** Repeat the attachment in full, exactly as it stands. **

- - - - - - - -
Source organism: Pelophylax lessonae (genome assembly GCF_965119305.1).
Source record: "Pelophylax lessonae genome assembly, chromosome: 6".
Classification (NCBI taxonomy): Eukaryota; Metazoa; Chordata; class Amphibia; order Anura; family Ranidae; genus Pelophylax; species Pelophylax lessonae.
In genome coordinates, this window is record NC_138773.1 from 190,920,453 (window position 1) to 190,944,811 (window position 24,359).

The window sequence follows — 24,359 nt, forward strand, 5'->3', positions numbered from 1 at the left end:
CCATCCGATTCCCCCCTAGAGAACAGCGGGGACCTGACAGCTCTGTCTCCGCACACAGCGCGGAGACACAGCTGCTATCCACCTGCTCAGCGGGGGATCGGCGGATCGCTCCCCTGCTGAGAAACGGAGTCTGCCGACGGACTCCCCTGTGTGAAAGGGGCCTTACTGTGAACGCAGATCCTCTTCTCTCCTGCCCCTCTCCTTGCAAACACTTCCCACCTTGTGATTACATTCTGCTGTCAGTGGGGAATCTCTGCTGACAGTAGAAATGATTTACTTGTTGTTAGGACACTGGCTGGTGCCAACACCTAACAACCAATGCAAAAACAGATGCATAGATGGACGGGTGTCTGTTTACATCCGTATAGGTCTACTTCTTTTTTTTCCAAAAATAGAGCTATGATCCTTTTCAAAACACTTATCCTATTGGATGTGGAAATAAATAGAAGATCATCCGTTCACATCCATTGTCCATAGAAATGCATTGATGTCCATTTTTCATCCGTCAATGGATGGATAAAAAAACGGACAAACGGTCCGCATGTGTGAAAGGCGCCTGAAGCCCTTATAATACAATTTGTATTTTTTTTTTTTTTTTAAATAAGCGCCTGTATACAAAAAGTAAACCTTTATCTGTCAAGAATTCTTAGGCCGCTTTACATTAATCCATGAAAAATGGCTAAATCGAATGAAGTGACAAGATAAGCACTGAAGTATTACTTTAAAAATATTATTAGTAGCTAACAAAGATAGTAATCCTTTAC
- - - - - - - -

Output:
Source organism: Pelophylax lessonae (genome assembly GCF_965119305.1).
Source record: "Pelophylax lessonae genome assembly, chromosome: 6".
Classification (NCBI taxonomy): Eukaryota; Metazoa; Chordata; class Amphibia; order Anura; family Ranidae; genus Pelophylax; species Pelophylax lessonae.
In genome coordinates, this window is record NC_138773.1 from 190,920,453 (window position 1) to 190,944,811 (window position 24,359).

The window sequence follows — 24,359 nt, forward strand, 5'->3', positions numbered from 1 at the left end:
CCATCCGATTCCCCCCTAGAGAACAGCGGGGACCTGACAGCTCTGTCTCCGCACACAGCGCGGAGACACAGCTGCTATCCACCTGCTCAGCGGGGGATCGGCGGATCGCTCCCCTGCTGAGAAACGGAGTCTGCCGACGGACTCCCCTGTGTGAAAGGGGCCTTACTGTGAACGCAGATCCTCTTCTCTCCTGCCCCTCTCCTTGCAAACACTTCCCACCTTGTGATTACATTCTGCTGTCAGTGGGGAATCTCTGCTGACAGTAGAAATGATTTACTTGTTGTTAGGACACTGGCTGGTGCCAACACCTAACAACCAATGCAAAAACAGATGCATAGATGGACGGGTGTCTGTTTACATCCGTATAGGTCTACTTCTTTTTTTTCCAAAAATAGAGCTATGATCCTTTTCAAAACACTTATCCTATTGGATGTGGAAATAAATAGAAGATCATCCGTTCACATCCATTGTCCATAGAAATGCATTGATGTCCATTTTTCATCCGTCAATGGATGGATAAAAAAACGGACAAACGGTCCGCATGTGTGAAAGGCGCCTGAAGCCCTTATAATACAATTTGTATTTTTTTTTTTTTTTTAAATAAGCGCCTGTATACAAAAAGTAAACCTTTATCTGTCAAGAATTCTTAGGCCGCTTTACATTAATCCATGAAAAATGGCTAAATCGAATGAAGTGACAAGATAAGCACTGAAGTATTACTTTAAAAATATTATTAGTAGCTAACAAAGATAGTAATCCTTTAC